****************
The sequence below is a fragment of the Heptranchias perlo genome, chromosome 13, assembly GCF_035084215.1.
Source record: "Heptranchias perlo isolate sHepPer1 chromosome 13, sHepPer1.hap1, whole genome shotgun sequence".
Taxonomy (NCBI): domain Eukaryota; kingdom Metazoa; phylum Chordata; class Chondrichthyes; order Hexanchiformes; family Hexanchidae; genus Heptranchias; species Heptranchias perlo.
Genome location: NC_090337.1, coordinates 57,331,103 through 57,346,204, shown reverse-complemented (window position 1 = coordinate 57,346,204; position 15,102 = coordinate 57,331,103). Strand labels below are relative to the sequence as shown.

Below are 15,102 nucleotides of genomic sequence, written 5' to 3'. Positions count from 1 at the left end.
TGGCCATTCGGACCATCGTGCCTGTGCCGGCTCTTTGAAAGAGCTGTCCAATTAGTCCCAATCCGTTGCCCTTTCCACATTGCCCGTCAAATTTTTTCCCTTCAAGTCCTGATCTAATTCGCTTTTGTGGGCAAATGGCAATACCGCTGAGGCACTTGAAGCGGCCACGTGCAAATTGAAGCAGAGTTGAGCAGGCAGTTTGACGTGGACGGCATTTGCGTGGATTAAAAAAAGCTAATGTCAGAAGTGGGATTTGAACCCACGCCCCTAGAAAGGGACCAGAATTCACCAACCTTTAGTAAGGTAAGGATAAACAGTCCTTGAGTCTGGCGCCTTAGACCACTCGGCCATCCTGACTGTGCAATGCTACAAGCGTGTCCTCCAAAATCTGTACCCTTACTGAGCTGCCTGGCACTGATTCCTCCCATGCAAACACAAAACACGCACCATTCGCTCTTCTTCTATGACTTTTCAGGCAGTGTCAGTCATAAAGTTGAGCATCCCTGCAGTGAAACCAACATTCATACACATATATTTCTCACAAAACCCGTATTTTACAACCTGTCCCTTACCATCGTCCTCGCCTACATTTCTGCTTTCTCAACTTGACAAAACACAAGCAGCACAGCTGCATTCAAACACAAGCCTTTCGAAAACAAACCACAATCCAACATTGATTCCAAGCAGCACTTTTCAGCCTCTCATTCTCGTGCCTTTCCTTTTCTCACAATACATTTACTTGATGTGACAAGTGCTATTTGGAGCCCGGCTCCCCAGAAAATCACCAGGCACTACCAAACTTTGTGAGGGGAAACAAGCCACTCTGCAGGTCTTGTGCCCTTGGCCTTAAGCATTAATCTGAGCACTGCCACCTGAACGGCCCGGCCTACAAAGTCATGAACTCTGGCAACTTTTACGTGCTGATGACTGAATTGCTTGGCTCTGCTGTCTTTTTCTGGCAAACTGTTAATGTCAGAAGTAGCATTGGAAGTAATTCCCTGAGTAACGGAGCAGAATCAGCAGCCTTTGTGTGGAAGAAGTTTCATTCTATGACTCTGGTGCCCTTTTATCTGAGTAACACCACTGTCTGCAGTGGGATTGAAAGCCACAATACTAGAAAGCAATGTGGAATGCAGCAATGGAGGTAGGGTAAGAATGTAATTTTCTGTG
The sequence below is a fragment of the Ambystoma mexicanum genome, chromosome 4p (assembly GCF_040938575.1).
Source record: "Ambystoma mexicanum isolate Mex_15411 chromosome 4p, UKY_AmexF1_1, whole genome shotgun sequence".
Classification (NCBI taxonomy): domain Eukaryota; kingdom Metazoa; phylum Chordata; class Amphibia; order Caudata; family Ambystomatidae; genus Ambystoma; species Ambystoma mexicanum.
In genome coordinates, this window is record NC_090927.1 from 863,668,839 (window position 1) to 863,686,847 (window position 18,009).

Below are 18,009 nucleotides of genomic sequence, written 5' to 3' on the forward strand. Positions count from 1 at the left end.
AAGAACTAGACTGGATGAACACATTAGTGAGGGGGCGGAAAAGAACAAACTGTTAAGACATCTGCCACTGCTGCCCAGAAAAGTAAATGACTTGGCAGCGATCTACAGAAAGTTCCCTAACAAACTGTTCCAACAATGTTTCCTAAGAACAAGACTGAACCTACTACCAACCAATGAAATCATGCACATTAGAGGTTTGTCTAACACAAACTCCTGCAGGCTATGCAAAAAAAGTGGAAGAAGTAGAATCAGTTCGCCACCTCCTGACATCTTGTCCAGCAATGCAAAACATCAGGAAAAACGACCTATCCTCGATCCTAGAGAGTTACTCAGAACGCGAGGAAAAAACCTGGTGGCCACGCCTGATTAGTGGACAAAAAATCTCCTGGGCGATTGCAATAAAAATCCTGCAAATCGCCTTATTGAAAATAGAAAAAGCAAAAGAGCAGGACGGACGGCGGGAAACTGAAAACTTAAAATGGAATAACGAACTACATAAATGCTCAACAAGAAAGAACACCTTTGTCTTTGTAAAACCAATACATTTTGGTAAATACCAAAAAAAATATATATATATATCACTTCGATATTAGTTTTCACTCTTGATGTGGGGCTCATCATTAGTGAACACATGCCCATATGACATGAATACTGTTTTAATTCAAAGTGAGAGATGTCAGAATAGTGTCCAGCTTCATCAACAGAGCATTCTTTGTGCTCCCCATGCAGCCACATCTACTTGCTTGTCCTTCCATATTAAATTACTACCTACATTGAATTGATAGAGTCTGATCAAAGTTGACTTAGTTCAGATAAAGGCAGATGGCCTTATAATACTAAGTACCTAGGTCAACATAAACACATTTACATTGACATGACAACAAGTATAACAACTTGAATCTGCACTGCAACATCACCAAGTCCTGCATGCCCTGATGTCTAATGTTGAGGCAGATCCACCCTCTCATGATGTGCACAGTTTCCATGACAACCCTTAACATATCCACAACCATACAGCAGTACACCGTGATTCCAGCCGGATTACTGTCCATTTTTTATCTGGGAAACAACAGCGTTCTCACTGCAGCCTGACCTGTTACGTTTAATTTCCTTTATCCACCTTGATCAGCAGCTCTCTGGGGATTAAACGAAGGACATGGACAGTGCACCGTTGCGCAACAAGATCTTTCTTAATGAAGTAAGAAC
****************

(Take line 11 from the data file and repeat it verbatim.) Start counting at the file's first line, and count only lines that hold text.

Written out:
Below are 18,009 nucleotides of genomic sequence, written 5' to 3' on the forward strand. Positions count from 1 at the left end.